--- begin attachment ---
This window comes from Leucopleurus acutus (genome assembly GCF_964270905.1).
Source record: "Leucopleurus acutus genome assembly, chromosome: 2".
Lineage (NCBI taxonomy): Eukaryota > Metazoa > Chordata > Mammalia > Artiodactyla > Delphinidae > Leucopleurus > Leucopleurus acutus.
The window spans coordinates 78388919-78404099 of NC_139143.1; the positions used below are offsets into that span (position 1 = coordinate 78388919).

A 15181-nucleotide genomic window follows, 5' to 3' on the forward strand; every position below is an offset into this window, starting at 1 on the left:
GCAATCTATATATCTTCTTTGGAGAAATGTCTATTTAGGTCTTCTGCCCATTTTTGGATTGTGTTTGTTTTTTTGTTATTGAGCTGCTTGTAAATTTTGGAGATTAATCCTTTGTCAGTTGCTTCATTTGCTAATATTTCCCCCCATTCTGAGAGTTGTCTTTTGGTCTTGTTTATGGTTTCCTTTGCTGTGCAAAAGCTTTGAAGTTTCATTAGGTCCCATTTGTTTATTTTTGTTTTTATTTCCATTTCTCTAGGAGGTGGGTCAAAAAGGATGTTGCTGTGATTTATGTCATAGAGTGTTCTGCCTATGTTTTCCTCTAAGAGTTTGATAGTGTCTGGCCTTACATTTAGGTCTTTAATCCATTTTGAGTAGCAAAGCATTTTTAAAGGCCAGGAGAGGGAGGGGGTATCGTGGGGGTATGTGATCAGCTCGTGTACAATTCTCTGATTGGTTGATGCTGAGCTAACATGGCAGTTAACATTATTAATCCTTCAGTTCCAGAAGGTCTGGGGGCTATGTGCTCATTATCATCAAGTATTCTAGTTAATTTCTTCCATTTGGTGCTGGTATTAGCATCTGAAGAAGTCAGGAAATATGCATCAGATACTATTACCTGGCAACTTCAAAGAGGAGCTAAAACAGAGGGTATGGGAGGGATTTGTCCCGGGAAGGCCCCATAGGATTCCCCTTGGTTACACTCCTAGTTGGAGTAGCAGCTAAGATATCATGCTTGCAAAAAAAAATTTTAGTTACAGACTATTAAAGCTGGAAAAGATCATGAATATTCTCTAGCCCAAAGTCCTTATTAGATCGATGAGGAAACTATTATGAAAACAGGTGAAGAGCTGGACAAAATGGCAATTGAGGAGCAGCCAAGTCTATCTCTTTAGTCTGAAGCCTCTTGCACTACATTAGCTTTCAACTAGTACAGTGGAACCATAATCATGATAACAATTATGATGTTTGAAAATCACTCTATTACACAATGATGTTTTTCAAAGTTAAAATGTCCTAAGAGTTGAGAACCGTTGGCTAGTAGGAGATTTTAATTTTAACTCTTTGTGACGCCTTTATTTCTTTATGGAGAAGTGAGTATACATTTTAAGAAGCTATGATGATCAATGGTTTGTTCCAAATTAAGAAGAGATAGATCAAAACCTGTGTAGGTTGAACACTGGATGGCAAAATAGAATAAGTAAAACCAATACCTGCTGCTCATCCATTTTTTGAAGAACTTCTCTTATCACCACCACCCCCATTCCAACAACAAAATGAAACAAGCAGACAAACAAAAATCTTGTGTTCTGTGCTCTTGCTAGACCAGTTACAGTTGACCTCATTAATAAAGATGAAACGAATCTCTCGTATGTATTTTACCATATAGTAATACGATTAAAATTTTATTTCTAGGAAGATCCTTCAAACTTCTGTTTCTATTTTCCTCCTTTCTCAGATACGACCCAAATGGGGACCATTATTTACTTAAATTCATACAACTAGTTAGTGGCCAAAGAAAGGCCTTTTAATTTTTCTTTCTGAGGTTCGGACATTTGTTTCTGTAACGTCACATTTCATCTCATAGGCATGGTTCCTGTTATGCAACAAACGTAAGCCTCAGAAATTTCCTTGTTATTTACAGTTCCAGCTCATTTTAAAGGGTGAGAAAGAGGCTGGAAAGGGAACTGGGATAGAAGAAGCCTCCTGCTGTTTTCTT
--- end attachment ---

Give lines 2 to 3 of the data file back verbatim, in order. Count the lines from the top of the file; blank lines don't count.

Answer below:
Source record: "Leucopleurus acutus genome assembly, chromosome: 2".
Lineage (NCBI taxonomy): Eukaryota > Metazoa > Chordata > Mammalia > Artiodactyla > Delphinidae > Leucopleurus > Leucopleurus acutus.